Origin of interjectfrom Classical Latin interjectus, past participle of interjicere, to throw between from inter-, between + jacere, to throw: see jet
When you interrupt a conversation to insert your comment, this is an example of a time where you interject.
transitive verbin·ter·ject·ed, in·ter·ject·ing, in·ter·jects
- To say or mention suddenly, often in interrupting the remarks of another: “I disagree,” she interjected.
- To insert between other elements; interpose: interjected some new images into the presentation. See Synonyms at introduce.
- To assert (oneself) in a situation in which one has not previously been involved.
Origin of interjectLatin intericere interiect- inter- inter- iacere to throw ; see yē- in Indo-European roots.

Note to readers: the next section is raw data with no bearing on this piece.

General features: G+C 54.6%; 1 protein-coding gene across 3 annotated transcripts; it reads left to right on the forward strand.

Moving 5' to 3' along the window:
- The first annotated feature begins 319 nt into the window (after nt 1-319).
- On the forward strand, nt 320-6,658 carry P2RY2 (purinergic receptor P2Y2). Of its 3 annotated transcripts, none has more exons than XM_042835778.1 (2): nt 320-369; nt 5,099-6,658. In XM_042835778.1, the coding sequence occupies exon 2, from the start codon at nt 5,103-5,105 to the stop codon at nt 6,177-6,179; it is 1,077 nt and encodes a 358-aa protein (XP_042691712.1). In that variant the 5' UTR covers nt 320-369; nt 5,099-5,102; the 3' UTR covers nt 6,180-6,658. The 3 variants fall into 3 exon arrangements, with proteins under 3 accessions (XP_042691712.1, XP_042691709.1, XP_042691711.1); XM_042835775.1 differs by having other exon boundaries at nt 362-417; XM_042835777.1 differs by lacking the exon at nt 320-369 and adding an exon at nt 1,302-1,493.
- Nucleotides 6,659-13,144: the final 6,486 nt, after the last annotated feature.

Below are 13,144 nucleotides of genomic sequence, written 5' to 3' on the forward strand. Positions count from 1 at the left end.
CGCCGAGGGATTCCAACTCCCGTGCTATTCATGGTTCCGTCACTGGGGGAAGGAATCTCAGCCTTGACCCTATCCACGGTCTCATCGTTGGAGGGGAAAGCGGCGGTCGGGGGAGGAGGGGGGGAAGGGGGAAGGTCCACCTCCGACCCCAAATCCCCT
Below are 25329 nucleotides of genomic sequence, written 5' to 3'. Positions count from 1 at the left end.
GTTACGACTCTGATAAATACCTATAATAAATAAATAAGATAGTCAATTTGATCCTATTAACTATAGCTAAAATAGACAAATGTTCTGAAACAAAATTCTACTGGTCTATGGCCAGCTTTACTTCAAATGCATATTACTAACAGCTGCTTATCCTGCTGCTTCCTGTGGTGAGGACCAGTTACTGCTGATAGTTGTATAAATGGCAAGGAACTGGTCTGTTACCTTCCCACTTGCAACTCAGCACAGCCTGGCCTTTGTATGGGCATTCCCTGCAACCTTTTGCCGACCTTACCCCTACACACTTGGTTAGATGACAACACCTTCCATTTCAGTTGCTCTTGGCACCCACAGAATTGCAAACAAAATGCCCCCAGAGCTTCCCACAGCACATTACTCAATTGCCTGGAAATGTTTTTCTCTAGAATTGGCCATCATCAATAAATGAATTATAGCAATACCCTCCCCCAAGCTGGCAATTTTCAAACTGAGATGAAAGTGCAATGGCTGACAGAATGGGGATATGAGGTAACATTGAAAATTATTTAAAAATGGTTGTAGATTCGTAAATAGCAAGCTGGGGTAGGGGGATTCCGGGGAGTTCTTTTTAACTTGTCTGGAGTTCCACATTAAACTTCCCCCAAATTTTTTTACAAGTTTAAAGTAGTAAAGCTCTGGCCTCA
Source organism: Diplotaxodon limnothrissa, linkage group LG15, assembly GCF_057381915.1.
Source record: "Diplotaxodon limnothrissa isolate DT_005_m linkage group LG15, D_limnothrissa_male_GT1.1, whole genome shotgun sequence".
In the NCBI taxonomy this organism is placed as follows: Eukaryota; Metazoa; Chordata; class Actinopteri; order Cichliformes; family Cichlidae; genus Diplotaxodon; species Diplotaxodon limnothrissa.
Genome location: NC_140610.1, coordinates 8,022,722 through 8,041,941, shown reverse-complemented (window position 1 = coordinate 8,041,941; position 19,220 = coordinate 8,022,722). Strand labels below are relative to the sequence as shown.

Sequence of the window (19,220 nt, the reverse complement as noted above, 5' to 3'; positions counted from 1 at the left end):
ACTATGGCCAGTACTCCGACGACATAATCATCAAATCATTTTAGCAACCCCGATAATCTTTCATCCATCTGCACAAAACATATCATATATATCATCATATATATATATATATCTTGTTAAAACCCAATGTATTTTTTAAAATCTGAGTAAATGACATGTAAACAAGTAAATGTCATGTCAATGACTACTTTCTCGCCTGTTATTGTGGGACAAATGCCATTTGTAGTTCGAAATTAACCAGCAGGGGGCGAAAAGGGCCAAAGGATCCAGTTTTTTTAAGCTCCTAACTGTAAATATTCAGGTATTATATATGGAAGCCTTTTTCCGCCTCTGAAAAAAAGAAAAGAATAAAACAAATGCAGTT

(third-person singular simple present interjects, present participle interjecting, simple past and past participle interjected)
From Latin interiectus, perfect passive participle of intericiō (“place between”).
- Don't be afraid to interject a little humor if that's your natural way, and don't shy away from a few simple lines if that is your preference.
- It would be nice to interject a bit of humor, just to keep the mood light.
- It would be fun to somehow interject in that with a "Pat Kiernan as himself" cameo.
- Although she allows the other two judges to interject with comments and questions to the contestants, the final decision is made by Sharon as to who goes home at the end of each episode.